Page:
Research in Kumik: Learning how to learn!

kumik village

Kumik village at sunset.

Setting out on this expedition I was really excited about the adventure we were embarking on but I was also very aware that I had dissertation research to do – there was a definite feeling of there being a job to complete. Since this is the first time I’ve properly done any research I felt quite nervous about how to go about the project, especially in such a foreign culture and conducted through a translator!

Fortunately, the amazing friendliness and warmth of the people in Kumik made my research task and our lives so much easier. People were so willing to help, speak with us and share knowledge that one of the most difficult parts of the research became our consumptive capacity of milk tea (thankfully not the renowned Tibetan butter tea) and biscuits! That said, there were some guidelines we always tried to stick to about our research, like always being clear about the purpose of the project, limiting our burden as a group on villagers time and resources and working to integrate as well as we could given the language barrier.

harvest 1

Helping out during the harvest – a fun form of participant observation, or acc. to Clifford Geertz, ‘deep chilling’!

Specifically, it helped that the team were relatively self-sufficient within out homestay, with our own cook and purchasing our own food. Whilst we were initially worried about this segregating us from the villagers, we actually felt good that we weren’t a burden on resources and could also eat and chat together at the end of the day! It was also useful that both our cook and translator were local Zanskaris; they spoke the local dialect, had many friends in the village and even some distant relatives! They acted as something of a cultural bridge between us and the Kumikpa. Finally, whilst we were undoubtedly still quite limited in our communicative ability, we did try hard to learn some Zanskari phrases to introduce ourselves and break the ice. Most of the time this brought about great hilarity or confusion rather than actual communication but nevertheless we hope it showed our good intentions and endeared us to the villagers!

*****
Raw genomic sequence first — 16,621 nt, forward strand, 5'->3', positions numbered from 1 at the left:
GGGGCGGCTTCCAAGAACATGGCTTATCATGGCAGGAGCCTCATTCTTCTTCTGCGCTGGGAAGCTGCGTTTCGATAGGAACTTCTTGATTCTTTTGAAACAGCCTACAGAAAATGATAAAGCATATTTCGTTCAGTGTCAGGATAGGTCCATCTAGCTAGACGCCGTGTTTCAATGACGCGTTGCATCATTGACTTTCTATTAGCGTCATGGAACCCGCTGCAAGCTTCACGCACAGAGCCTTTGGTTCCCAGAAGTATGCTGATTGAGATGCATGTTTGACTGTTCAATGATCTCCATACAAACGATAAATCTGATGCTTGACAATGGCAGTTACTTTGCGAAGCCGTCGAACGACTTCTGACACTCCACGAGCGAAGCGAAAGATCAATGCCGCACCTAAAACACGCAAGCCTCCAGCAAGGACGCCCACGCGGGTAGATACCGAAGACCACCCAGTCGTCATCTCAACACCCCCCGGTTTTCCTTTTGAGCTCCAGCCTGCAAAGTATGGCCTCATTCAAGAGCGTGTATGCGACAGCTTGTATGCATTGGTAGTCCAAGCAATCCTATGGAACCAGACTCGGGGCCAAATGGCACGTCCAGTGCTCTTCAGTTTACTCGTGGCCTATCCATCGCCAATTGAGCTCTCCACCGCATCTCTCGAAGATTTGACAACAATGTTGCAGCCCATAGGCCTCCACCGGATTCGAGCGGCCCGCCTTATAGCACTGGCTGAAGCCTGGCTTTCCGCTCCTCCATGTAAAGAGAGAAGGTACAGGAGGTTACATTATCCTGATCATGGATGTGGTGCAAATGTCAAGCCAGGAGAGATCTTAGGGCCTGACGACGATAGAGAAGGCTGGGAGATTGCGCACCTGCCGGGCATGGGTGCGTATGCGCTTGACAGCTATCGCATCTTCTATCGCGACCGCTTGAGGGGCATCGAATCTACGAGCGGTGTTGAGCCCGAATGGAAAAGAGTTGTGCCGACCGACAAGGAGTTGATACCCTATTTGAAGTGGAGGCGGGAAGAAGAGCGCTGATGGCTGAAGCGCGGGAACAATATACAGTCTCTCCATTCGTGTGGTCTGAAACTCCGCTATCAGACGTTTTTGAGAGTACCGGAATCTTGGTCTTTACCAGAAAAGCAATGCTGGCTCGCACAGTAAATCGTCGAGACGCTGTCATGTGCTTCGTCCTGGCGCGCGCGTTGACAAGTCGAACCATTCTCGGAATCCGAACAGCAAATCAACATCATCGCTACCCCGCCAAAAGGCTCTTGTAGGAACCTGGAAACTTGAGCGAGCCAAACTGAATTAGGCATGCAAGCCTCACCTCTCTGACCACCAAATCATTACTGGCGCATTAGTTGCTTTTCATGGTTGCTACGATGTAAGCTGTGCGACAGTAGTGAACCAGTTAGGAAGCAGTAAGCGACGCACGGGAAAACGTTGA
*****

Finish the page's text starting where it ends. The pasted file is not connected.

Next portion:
Before leaving the UK, I was also worried about doing dissertation research somewhere completely remote (no mobile signal, no internet) because it meant that I couldn’t check into methodologies or issues I was unsure about or look into new ideas whilst I was there. But as I found out, it also meant that we were totally immersed in village life because for a brief period in our lives, we didn’t have our noses buried firmly into facebook, tumblr or the guardian online! Whilst I was certainly craving internet, we all felt good about how engaged we could be, free to get involved spontaneously in village activities, like helping the construction of the path around the prayer house one morning. In the end I felt that being able to absorb these goings-on was highly valuable in itself.

After 3 weeks in Kumik, I’d summarise that trying to understand the social dynamics of the village was like trying to put together pieces of a jigsaw (a very complicated jigsaw!). At the end of the research period of interviewing and surveying we’re all aware that we’re probably only scratching at the surface. Having said that, what we did learn is fascinating and will provide the empirical basis for my dissertation. Being undergraduate researchers we probably did miss opportunities in research but we also tried our best to cover the bases, speak to and interviewed a wide cross section of the villagers and ensure the project had the very best ethical grounding. We definitely learnt a lot about the village, and in the greater scheme of things, we also learnt about how to learn!

By Olivia


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